On March 27, 2020, the United States Congress passed the Coronavirus Aid, Relief, and Economic Security Act (CARES Act), aimed at providing financial relief to the American people and American businesses in response to the economic fallout from the fast-developing coronavirus (COVID-19) pandemic. The measure provides direct financial aid to American families, payroll and operating expense support for small businesses, and loan assistance for distressed industries.
- The legislation will provide billions of dollars in credit for struggling industries, a significant boost to unemployment insurance and direct cash payments to Americans.
- The measure increases unemployment payments and extends the benefit to those who typically do not qualify, such as gig economy workers, furloughed employees and freelancers. The bill increases the maximum unemployment benefit that a state gives to a person by $600 per week for four months.
- The bill also provides for direct payments to Americans, giving individuals who make up to $75,000 a year checks for $1,200, couples making up to $150,000 payments of $2,400, and an additional $500 per child. The payments decrease for those making more than $75,000, with an income cap of $99,000 per individual or $198,000 for couples.
- Your payment will be reduced by $5 for every $100 of income that exceeds the limits. So if you made $80,000 in 2019, you will receive $950. The payment decreases to $0 for an individual making $99,000 or more or a couple making $198,000 or more.
- Calculate how much you will receive here: https://www.usatoday.com/story/money/2020/03/26/stimulus-checks-how-much-money-get-government/2921123001/
- According to the treasury Secretary, the payments should be sent out within 3 weeks to whom the IRS has information. You don’t need to sign up or fill out a form to receive a payment if you’ve been working and paying taxes since 2018. If you have not filed taxes, you must have received a SSA 1099 form for 2019. If your address has changed since 2018 and you have not filed a return for 2019, you must file 2019 ASAP to get the refund.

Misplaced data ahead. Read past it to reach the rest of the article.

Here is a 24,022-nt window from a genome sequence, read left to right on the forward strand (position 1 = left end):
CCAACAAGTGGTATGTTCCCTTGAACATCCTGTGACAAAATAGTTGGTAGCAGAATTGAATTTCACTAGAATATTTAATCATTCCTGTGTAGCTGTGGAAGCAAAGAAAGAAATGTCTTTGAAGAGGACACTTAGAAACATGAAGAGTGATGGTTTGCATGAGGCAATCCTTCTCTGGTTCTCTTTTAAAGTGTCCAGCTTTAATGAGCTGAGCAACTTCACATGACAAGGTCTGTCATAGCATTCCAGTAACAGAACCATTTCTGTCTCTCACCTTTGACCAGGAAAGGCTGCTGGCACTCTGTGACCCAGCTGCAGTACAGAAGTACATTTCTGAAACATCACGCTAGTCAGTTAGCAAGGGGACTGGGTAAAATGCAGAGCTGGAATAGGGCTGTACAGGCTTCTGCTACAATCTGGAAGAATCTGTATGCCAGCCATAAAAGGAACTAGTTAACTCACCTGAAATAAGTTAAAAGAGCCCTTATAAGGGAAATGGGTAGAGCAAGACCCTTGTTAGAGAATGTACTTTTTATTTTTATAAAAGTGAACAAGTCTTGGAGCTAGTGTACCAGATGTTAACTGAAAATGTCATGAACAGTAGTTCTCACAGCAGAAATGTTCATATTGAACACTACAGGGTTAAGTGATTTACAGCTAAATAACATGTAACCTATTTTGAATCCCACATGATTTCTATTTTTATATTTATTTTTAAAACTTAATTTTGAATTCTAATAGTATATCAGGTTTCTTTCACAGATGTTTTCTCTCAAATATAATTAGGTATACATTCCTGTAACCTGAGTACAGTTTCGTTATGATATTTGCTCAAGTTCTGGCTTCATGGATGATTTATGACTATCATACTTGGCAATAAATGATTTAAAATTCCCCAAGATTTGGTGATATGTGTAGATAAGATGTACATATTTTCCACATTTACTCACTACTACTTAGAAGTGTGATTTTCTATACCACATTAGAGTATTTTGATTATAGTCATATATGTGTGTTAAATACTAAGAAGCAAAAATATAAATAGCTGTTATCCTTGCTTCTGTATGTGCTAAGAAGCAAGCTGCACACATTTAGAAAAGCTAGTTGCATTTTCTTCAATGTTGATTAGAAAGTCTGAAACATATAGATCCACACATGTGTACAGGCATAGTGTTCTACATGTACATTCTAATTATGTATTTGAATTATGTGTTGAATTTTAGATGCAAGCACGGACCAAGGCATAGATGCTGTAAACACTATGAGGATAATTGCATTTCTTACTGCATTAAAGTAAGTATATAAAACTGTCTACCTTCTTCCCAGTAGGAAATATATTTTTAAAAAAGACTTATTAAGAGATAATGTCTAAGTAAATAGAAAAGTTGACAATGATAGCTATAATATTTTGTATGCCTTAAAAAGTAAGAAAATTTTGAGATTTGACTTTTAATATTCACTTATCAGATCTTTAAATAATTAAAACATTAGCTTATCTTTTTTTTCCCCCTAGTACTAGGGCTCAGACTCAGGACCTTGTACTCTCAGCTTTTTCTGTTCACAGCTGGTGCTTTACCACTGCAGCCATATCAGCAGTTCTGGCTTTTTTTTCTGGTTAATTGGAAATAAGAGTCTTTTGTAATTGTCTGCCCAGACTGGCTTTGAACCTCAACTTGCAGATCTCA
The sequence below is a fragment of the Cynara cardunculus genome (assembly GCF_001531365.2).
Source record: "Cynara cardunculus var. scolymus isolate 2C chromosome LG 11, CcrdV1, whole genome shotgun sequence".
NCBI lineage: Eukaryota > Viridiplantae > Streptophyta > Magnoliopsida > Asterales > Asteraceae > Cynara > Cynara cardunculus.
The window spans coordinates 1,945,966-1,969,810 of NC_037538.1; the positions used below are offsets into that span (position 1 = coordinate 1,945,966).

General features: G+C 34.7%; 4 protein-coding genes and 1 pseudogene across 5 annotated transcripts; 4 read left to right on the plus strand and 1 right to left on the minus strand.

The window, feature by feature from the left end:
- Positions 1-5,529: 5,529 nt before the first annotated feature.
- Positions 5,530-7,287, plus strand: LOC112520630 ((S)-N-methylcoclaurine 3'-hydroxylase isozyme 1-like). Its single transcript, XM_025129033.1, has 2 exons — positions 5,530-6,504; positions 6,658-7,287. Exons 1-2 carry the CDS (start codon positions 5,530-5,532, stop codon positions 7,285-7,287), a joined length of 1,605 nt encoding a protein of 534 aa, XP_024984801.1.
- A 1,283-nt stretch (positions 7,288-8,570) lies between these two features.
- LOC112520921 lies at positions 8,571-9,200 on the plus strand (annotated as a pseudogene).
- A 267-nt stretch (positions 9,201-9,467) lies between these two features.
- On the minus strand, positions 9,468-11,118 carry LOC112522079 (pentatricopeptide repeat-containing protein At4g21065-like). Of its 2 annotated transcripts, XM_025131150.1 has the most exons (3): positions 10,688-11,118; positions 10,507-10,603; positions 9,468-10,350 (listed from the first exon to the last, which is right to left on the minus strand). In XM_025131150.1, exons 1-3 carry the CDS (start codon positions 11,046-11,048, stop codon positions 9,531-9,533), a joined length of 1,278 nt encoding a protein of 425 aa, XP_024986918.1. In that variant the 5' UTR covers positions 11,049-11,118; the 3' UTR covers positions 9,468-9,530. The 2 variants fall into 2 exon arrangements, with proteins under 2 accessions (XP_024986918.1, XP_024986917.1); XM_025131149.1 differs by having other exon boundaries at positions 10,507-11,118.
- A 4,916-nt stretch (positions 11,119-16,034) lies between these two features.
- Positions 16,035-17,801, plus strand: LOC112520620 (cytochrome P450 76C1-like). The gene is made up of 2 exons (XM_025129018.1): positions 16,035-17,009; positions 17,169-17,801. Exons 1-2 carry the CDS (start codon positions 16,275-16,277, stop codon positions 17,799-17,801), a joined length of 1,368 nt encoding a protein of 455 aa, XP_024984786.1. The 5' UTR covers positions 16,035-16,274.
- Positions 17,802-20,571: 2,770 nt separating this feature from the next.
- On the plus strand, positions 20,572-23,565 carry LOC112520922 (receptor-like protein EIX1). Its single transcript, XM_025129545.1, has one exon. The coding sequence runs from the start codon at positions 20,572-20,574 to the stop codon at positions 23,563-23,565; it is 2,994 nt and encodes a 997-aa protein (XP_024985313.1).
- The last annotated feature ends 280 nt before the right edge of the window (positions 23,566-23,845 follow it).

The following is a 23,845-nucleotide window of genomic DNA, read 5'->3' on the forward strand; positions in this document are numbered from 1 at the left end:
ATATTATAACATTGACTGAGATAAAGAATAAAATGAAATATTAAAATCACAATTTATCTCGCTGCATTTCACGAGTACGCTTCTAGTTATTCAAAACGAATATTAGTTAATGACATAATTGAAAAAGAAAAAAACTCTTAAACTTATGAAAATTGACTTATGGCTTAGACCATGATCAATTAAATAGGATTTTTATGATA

- If you’ve received a refund the last two years by direct deposit, that is where the money will be sent. If not, the IRS will mail a check to the “last known address”
- The amount you will receive is based on the adjusted gross income for 2019 or if you haven’t filed, then the AGI for 2018. Line 7 on form 1040 tax return for 2018 or line 8B on your 2019 return.
- Payment is not taxable and will not be included in wages for 2020.
- Payroll Tax relief – Business that continue to employ workers through the coronavirus would be eligible to delay paying payroll taxes for 2020, then pay 50% in 2021 and the other 50% in 2022.
- SBA interruption loan – Business with 500 or fewer employees that continue to employ and pay workers through the coronavirus crisis.
- The government would provide loans to small and mid-size businesses to prevent layoffs and to continue to pay employees.
- Individual loans could cover six weeks of payroll, capped at $1,540 per week, per employee.
- Applicants must verify the previous six weeks of payroll and later verify that they have paid employees for eight weeks after receiving loan.
- For businesses with existing SBA loans, principal and interest would be waived for six months.
- The legislation also provides $100 billion to hospitals $500 billion to corporations, including airline companies and cruise lines; and about $150 billion for state and local stimulus funds.
- Under the CARES Act, the loans can be for as much as 2.5 times payroll or $10 million, whichever is less. Payments can be deferred by up to a year, and businesses will be able to apply for forgiveness of the loan (or a portion of it), based on the amount used during the eight weeks following loan approval. Any amount not forgiven would have a maximum interest rate of 4%.The legislation also waives typical SBA loan requirements that credit must be unavailable elsewhere and that the borrower must personally guarantee the amount or provide collateral.
Tax Credits for small and mid size businesses:
SBA Loan Information:
CARES ACT Bill: